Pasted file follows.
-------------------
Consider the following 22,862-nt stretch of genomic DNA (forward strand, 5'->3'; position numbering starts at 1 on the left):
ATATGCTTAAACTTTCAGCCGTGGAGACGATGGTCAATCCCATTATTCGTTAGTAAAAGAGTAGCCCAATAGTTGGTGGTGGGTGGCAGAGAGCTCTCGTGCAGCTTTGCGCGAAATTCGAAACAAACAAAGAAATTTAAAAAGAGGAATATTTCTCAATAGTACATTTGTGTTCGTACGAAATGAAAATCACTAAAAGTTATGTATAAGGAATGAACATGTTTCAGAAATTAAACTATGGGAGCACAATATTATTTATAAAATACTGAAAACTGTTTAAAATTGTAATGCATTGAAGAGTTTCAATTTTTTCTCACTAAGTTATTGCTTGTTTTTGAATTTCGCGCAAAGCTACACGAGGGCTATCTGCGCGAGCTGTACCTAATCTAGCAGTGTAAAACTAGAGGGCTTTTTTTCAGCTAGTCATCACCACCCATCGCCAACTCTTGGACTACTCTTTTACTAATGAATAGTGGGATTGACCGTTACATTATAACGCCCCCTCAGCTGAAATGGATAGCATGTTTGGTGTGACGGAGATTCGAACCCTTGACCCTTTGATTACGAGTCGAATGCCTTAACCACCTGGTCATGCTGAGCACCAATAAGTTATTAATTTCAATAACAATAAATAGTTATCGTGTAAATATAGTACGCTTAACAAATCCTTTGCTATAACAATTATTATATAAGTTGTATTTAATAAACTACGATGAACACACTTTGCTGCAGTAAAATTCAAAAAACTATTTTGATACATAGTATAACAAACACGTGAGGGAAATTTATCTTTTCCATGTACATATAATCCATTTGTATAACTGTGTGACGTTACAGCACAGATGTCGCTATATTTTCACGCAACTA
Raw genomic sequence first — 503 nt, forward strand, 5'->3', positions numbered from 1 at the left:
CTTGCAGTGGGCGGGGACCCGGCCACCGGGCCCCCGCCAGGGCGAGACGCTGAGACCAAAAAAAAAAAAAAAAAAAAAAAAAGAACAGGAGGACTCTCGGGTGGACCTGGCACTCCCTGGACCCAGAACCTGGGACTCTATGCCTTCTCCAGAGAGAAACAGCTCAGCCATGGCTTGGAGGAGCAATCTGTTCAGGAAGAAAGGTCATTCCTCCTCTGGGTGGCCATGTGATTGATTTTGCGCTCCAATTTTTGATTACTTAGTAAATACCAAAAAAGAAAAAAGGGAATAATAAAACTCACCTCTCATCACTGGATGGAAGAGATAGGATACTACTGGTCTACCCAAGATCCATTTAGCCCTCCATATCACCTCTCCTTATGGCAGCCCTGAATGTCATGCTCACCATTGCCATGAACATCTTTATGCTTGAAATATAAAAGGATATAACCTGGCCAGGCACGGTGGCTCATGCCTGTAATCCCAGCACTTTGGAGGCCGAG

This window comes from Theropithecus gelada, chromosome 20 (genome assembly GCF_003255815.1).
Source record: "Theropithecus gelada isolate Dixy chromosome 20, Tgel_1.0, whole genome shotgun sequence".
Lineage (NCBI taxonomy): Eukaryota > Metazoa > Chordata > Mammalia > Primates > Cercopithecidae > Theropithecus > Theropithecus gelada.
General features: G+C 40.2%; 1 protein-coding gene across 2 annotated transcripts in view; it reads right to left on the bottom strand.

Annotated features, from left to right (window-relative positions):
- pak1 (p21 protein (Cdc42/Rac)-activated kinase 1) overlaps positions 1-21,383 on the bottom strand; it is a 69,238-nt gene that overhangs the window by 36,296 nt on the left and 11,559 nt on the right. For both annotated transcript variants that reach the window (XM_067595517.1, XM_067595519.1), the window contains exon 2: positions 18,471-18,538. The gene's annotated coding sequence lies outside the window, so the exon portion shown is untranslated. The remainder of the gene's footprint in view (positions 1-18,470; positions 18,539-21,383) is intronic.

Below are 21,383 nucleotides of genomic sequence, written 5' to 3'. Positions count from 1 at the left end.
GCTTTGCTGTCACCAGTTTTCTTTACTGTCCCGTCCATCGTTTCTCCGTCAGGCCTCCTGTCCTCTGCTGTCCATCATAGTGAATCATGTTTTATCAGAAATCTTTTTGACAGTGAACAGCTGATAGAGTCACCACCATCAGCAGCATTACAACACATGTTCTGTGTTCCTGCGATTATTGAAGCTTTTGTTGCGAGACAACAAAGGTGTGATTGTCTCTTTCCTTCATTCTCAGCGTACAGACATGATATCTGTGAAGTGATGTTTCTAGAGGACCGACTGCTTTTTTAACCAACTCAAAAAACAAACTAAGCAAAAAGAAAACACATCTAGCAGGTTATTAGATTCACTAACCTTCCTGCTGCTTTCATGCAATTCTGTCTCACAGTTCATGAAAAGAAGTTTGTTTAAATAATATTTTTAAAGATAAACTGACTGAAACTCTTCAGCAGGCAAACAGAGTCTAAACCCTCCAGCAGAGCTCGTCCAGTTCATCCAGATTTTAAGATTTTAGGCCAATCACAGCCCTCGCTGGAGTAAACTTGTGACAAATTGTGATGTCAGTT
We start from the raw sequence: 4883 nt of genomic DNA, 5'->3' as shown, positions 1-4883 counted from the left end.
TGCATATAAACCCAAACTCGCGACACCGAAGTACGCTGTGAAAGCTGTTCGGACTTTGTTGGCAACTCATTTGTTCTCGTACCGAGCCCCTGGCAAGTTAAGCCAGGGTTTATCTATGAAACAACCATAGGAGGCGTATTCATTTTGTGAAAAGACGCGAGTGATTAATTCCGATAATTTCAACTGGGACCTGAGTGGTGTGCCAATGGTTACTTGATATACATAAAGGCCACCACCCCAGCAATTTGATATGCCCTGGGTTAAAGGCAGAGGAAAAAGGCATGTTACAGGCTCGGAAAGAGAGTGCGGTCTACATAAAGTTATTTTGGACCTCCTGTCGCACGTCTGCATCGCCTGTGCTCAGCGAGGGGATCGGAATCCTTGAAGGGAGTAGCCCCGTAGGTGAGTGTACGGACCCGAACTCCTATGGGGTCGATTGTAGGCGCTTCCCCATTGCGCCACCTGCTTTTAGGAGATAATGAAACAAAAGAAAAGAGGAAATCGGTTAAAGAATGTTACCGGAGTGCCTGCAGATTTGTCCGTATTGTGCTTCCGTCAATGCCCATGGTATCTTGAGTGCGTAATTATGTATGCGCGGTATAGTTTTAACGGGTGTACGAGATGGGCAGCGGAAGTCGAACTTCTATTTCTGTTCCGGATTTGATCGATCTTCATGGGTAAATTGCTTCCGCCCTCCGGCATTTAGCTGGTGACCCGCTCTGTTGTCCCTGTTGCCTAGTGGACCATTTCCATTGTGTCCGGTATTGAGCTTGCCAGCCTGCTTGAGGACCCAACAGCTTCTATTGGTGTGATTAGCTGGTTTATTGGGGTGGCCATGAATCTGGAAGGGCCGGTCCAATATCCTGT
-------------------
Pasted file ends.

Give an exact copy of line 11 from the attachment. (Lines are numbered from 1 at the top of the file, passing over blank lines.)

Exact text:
Below are 21,383 nucleotides of genomic sequence, written 5' to 3'. Positions count from 1 at the left end.